Pentagon to Expand Drone Flights by 50 Percent
MILITARISM, 24 Aug 2015
Expanded drone flights to give military commanders access to more intelligence and greater firepower amid more global hot spots.
18 Aug 2015 – The Pentagon plans to sharply expand the number of U.S. drone flights over the next four years, giving military commanders access to more intelligence and greater firepower to keep up with a sprouting number of global hot spots, a senior defense official said.
The plan to increase by 50% the number of daily drone flights would broaden surveillance and intelligence collection in such locales as Ukraine, Iraq, Syria, the South China Sea and North Africa, said the official, who provided exclusive details of the plan to The Wall Street Journal. It would be the first significant increase in the U.S. drone program since 2011, reflecting pressure on military efforts to address a cascading series of global crises.
While expanding surveillance, the Pentagon plan also grows the capacity for lethal airstrikes, the most controversial part of the U.S. drone program and its rapid growth under President Barack Obama . Strikes by unmanned aircraft have killed 3,000 people or more, based on estimates by nonpartisan groups.
The Air Force now flies most of the U.S. drone flights, including secret missions for the Central Intelligence Agency in Pakistan and Yemen. But the new plan would draw on the Army, as well as Special Operations Command and government contractors.
Demand for intelligence and surveillance missions by unmanned U.S. aircraft has grown over the past decade, from as few as five drone flights a day in 2004.
The Pentagon plan calls for expanding the current number of daily flights—measured in so-called combat air patrols—from 61 to as many as 90 by 2019.
Such drones as the MQ-1 Predator and its newer, longer-range cousin, the MQ-9 Reaper, provide real-time video to commanders and intelligence analysts who use the data to track and target militants and conduct surveillance.
U.S. officials say they could always use more intelligence, surveillance and reconnaissance data. The head of U.S. European Command, Gen. Philip Breedlove, lamented this year that he needed more coverage to adequately monitor his assigned region, which includes the conflict in Ukraine.
“Earlier indications and warning and the ability to better understand Moscow’s thinking and intent are absolutely critical for avoiding future surprise and miscalculation, for deterring effectively and for preparing to respond if required,” he told the Senate Armed Services Committee in April.
The Pentagon envisions a combined effort that by 2019 would have the Air Force continue flying 60 drone flights a day, the Army contributing as many as 16 and the military’s Special Forces Command pitching in with as many as four. Government contractors would be hired to fly older Predator drones on as many as 10 flights a day, none of them strike missions.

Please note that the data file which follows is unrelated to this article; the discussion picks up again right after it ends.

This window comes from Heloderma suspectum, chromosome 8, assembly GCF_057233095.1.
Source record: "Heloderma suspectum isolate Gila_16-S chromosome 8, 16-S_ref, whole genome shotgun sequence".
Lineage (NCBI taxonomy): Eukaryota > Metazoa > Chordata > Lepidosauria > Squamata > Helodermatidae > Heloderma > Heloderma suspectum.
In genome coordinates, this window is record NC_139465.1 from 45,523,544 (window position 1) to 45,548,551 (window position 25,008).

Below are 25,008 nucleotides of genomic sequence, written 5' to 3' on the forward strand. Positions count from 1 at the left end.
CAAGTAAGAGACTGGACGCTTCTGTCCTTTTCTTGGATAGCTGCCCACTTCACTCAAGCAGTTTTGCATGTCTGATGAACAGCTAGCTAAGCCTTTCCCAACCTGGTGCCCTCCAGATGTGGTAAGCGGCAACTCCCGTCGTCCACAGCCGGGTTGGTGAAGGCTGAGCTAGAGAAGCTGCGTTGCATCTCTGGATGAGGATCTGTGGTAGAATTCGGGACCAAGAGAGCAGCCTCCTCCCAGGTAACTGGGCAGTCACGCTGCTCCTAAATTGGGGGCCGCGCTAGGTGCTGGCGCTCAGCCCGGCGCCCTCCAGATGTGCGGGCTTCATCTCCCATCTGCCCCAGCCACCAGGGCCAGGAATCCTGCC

The plan would unfold in steps. By 2017, the Army would fly as many as eight sorties and government contractors would supply about six flights, in addition to the 60 now flown by the Air Force.
“The combatant commanders and the Department of Defense need to take a truly joint approach to delivering the kinds of capabilities that remotely piloted aircraft can provide,” said David Deptula, a retired Air Force three-star general who ran the Air Force’s intelligence, surveillance and reconnaissance mission until 2010.
“I’m glad to hear they’re taking a more joint approach,” Mr. Deptula said. “That’ll be a great help right there.”
The plan also calls for a new focus on maximizing existing drone capability by rerouting flights grounded for bad weather to other locations. If a drone couldn’t fly over a region in Iraq, for example, it could be sent elsewhere in the Middle East, the defense official said.
Pentagon officials didn’t have immediate cost estimates for the plan, which is predicated on budgets subject to congressional approval.
Until now, the Air Force has almost exclusively conducted U.S. drone operations, which has taken a toll on overworked pilots and crews, officials said, prompting the Air Force leadership to ask the Pentagon for a reprieve.
Earlier this year, Defense Secretary Ash Carter agreed to let the Air Force reduce its drone flights from 65 to 60 a day by October. Defense officials said Mr. Carter agreed only if military planners could wring more drone capability using other resources.
“There will always be a strong demand” for military drone work, given emerging threats and world events, said Lt. Col. Chris Karns, an Air Force spokesman.
One of the problems facing the Defense Department is that it must share intelligence feeds: The military contributes as many as 22 of its 61 daily flights to the CIA. The agency directs the flights using military personnel, then uses the intelligence feeds for its own purposes.
While intelligence snagged by the CIA contributes to the ability of the U.S. to conduct surveillance and airstrikes against militants, the arrangement leaves fewer drones at the disposal of military commanders.
Some experts believe the Pentagon should get away from drone flight tallies and think more broadly about other measures of the intelligence they provide.
A technology known as wide-area airborne surveillance pods, which employs more cameras inside a small glass pod installed on the belly of a drone—such as the Reaper—expands by as much as tenfold the quantity of surveillance feeds military commanders can use, Mr. Deptula said.
It is a cheaper way to maximize existing capability than increasing drone flights alone. Indeed, employing such pods is part of the Pentagon plan, defense officials said.
“It’s much easier to increase the capability of the number of Reapers that we have than the number of flights they take,” Mr. Deptula said.
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